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Physicians in Focus Blog
Information, resources, data, and insight on more than just insurance
How financially prepared are you for retirement - and how does that compare to physician peers in your age group? We know physicians differ from other investors, from a delayed start in saving for retirement to the heavy debt incurred during intense training years.
If you feel ‘ahead of schedule’ in your plans for a healthy retirement, then chances are you share some or most of 7 characteristics we found that differentiate physicians who feel ‘ahead’ from those who feel ‘behind.’
AMA Insurance’s latest study, 2015 Report on U.S. Physicians’ Financial Preparedness: Young Physicians Segment, paints a clear picture of today’s physicians under age 40, and their unique financial challenges.
“What’s the difference between a 401K and a Roth 401K?”; “Is a 2% fee structure too high?”; “I’m getting divorced, what is a concrete first step?”; “How do I find a trusted financial advisor?” For the past several months, we have heard these and other questions from women physicians as we rolled out the 6 Traits of Financially Prepared Women Physicians.
Physicians work in one of the busiest professions, and finding time to dedicate to personal finances can be challenging. Would you classify yourself as financially prepared or behind schedule?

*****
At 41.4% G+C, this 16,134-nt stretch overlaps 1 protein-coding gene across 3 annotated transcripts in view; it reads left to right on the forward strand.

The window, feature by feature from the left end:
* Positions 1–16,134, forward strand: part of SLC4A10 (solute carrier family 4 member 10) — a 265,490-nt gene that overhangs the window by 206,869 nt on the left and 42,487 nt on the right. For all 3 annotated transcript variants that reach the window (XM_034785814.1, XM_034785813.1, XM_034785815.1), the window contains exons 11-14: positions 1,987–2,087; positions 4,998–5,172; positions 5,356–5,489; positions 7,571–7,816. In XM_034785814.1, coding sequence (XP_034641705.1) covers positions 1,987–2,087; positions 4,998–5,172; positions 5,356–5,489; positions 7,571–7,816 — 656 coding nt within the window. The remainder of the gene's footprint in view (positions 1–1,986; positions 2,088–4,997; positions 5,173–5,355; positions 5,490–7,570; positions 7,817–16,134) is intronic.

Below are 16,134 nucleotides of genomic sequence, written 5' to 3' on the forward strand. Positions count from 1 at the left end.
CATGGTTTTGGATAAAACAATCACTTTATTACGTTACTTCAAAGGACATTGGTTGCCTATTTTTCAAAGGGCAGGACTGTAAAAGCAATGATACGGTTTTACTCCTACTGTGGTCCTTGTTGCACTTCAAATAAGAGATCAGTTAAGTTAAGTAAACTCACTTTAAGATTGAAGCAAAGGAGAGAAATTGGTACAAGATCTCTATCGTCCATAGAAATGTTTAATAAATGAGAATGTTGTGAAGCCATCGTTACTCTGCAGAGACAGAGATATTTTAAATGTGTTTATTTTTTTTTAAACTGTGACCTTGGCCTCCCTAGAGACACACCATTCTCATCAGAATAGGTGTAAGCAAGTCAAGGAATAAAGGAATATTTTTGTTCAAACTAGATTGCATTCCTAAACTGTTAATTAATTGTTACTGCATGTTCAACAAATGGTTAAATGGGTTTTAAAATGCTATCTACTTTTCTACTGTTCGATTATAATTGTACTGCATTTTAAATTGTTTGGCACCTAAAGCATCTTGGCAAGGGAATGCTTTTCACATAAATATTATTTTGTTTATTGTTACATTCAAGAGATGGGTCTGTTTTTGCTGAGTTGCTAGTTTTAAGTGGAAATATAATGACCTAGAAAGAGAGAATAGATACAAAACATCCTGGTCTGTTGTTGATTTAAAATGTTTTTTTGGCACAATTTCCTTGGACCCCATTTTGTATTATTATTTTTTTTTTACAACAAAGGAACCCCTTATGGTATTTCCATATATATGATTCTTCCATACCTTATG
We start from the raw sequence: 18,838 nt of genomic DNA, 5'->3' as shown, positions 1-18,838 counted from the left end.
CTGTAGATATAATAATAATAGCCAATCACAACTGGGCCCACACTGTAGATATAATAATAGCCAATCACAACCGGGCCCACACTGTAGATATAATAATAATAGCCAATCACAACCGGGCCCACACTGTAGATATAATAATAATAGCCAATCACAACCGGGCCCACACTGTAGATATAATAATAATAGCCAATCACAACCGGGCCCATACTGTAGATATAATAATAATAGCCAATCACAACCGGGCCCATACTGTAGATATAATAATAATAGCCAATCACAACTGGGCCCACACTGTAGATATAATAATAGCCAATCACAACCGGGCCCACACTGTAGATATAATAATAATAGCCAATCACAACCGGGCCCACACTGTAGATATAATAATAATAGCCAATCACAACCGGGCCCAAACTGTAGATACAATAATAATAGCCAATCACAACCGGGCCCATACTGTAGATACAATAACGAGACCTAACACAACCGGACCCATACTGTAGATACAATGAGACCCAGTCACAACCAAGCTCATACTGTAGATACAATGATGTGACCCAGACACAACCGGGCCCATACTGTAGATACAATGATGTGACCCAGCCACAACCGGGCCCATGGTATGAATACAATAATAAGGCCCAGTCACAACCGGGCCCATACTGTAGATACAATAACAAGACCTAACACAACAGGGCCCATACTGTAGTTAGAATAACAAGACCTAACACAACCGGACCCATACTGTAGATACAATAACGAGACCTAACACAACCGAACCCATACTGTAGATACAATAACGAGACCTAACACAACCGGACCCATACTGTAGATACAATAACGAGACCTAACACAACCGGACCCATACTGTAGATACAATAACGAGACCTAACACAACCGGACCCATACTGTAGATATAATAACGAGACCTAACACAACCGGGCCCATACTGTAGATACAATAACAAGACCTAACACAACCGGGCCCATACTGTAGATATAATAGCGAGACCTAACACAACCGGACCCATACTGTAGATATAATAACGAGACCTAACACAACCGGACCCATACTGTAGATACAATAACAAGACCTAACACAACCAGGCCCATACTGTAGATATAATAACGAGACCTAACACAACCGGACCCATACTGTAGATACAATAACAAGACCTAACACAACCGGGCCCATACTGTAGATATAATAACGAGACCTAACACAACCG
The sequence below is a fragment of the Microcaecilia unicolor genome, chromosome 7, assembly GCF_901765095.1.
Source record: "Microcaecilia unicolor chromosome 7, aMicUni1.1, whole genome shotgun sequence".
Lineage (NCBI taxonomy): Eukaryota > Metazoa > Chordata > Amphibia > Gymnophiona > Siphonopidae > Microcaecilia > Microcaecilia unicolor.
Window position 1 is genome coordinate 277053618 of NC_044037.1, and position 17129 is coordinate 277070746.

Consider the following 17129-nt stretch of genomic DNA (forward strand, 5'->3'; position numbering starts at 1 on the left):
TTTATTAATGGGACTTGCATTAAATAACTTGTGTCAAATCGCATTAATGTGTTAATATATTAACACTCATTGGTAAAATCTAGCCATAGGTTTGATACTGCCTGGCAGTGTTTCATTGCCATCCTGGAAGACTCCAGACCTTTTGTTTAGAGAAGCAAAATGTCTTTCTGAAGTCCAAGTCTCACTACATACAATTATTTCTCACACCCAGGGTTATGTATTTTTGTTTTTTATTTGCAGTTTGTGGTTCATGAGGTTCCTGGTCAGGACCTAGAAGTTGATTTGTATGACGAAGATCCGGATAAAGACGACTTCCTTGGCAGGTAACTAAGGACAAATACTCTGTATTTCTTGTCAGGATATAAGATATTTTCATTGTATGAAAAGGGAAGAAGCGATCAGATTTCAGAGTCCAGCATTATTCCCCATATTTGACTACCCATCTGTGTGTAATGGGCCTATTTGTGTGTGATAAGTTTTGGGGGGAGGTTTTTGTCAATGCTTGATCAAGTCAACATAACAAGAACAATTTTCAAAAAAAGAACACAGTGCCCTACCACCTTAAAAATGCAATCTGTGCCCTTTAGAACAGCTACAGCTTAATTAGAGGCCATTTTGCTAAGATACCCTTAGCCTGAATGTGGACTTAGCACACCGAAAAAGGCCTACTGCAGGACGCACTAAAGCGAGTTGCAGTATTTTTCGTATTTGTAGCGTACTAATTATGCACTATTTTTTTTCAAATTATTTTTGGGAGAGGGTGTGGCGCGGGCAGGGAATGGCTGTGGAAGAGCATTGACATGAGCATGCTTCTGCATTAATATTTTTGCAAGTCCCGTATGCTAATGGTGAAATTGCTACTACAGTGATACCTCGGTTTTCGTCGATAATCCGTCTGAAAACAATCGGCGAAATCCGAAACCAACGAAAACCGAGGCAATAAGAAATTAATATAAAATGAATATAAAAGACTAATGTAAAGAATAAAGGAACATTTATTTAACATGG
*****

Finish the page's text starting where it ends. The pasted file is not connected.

There is no doubt that the medical profession is changing rapidly, and gender is a big part of that story. More than one-third of today’s U.S. physicians are women, and of all physicians age 40 and under, 49 percent are women. They all face the same personal financial challenges unique to their profession, and a healthy retirement heads the list of their financial goals. And per our latest national study – the 2015 Report on U.S. Physicians’ Financial Preparedness: Women Physician Segment © – there is good news: across all ages, more than half of women physicians are ‘ahead of schedule’ or ‘on track’ for meeting that goal.
How do today's employed physicians fare financially? The latest national study from AMA Insurance clearly shows that as a group, employed physicians have their own unique set of personal financial challenges, in part due to their employment status.
New AMAI report uncovers age and gender differences in diverse areas
Doctors today begin their medical careers with more student loan debt than any generation of physicians. Gone are the days when doctors were repaid for their services with chickens and fresh produce; while doctors did earn a median income of $187,200 in 20121, the average amount of student loan debt they graduated with that year was even greater - $166,7502. When you look at medical student loan debt by the numbers, it’s not only interesting, but concerning.
It’s easy to forget, especially when things are going well and you are healthy, that there’s only one person who stands between you and the outcomes of illness or injury - and that person is your physician. The pressures of that responsibility are immense. The knowledge, skill, intuition, and courage required to perform are unparalleled. The risks are bigger and the stakes are higher than in any other profession. On behalf of AMA Insurance, thank you for your contributions to patients' lives and the community.